“This is the Day whereon naught can be seen except the splendors of the Light that shineth from the face of Thy Lord, the Gracious, the Most Bountiful. Verily, We have caused every soul to expire by virtue of Our irresistible and all-subduing sovereignty. We have, then, called into being a new creation, as a token of Our grace unto men. I am, verily, the All-Bountiful, the Ancient of Days.[4]”

More specifically, Abdu’l-Baha, the Son of Baha’u’llah  designated the unforgettable twentieth century as the century of light.  Here is a quote of him:

“Let this century be the sun of previous centuries the effulgences of which shall last forever, so that in times to come they shall glorify the twentieth century, saying the twentieth century was the century of lights, the twentieth century was the century of life, the twentieth century was the century of international peace, the twentieth century was the century of divine bestowals and the twentieth century has left traces which shall last forever[1]”

To the Baha’is the 20th century was a turning point, a tipping point for world consciousness, that sigalled the dawn of world solidarity and unity.  He also stated:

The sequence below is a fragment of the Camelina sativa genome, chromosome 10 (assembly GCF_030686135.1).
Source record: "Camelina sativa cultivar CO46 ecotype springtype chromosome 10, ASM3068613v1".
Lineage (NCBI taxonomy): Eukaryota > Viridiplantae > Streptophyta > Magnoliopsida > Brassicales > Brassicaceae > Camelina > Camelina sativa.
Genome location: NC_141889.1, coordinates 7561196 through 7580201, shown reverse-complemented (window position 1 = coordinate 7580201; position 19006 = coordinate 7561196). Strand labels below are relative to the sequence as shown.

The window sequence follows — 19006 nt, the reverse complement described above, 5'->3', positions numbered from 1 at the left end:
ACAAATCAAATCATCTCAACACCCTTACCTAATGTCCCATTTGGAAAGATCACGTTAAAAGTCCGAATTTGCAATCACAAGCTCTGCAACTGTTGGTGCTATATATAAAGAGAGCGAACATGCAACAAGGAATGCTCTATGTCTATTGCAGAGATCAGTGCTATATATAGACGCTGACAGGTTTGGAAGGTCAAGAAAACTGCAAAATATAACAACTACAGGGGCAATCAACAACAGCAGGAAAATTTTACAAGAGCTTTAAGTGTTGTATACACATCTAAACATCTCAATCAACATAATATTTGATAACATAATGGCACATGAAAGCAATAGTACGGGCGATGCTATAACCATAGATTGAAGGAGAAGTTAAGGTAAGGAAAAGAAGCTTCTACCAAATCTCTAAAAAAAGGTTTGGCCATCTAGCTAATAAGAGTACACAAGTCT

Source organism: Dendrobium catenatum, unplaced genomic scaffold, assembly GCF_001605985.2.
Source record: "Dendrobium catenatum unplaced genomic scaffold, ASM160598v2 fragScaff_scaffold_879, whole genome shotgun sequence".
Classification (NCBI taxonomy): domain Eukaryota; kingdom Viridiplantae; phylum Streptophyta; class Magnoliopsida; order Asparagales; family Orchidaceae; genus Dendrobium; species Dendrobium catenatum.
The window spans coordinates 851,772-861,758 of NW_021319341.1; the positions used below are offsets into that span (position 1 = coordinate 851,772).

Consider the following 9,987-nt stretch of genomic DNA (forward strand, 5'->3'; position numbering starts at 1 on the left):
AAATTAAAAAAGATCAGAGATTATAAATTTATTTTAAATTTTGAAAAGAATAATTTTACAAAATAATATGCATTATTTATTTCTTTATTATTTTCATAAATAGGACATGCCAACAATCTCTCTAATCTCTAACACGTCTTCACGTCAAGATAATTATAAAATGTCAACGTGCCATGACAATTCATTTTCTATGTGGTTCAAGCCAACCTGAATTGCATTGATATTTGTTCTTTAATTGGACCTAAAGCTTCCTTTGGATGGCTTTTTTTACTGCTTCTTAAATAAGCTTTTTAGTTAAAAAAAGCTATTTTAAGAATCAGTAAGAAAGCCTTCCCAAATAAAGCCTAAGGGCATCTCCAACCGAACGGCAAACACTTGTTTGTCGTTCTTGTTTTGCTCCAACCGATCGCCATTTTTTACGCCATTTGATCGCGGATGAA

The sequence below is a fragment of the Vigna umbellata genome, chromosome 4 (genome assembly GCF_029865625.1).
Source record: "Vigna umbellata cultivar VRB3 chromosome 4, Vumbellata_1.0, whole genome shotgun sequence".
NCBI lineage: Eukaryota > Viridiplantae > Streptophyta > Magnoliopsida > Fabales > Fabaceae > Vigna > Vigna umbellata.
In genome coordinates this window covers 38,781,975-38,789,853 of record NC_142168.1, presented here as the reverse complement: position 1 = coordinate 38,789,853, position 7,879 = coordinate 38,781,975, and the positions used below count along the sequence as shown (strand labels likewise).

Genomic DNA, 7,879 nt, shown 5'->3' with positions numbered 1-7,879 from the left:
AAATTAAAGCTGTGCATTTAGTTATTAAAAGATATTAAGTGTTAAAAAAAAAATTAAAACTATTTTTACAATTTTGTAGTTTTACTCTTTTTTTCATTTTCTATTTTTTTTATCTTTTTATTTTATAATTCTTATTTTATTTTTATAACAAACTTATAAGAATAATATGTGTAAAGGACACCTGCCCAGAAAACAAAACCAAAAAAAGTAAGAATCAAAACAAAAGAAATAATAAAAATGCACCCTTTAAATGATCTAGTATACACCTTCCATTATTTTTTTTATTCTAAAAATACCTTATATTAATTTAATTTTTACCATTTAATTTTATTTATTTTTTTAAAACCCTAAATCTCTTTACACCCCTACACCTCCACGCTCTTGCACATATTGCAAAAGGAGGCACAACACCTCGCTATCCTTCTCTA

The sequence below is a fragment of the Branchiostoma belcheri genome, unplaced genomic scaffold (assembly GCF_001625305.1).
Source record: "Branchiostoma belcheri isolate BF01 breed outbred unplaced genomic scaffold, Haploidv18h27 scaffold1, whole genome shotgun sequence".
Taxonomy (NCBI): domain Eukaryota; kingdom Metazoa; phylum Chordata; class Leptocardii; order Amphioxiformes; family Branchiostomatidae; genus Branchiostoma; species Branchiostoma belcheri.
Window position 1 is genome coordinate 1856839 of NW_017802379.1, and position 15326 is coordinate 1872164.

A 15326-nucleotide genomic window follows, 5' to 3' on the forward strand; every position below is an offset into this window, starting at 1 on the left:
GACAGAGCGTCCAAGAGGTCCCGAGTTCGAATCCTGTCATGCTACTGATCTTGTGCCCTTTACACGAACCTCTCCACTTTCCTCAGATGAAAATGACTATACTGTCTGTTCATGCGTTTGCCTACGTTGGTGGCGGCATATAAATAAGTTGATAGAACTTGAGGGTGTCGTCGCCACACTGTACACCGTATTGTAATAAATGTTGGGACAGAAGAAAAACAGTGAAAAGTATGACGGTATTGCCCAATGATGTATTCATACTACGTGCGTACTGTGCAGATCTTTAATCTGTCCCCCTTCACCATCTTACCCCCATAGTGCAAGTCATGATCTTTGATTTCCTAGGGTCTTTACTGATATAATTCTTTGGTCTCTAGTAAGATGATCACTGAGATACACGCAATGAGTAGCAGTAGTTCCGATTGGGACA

“In this wondrous Revelation, this glorious century, the foundation of the Faith of God and the distinguishing feature of His Law is the consciousness of the Oneness of Mankind.[2]”

One important reason for the failed attempt of creating a new world order by Woodrow Wilson about 100 years ago was the fact that this concept of “The earth is but one country, and mankind its citizens[3]” was not firmly rooted in the world at that time.

So here we have it, we did not have the end of the world at year 2000 or December 2012, but we reached a new level of understanding that we are all members of one family, and live in an interconnected world and one planet, as evidenced by the world-wide interest for the Mayan prophecies.  This intangible yet important milestone, in the years to come will accelerate and validate any attempt at world order, leading to world unity and the much anticipated glorious world civilization prophesized by all the religions of the world.


[1] Abdu’l-Baha, Baha’i World Faith – Abdu’l-Baha Section, p. 234

[2]Shoghi Effendi, The World Order of Baha’u’llah, p. 36

[3] Baha’u’llah, Gleanings from the Writings of Baha’u’llah, p. 250

[4]Baha’u’llah, Gleanings from the Writings of Baha’u’llah, p. 29


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6 thoughts on “December 21, 2012: End of the World or the End of the Beginning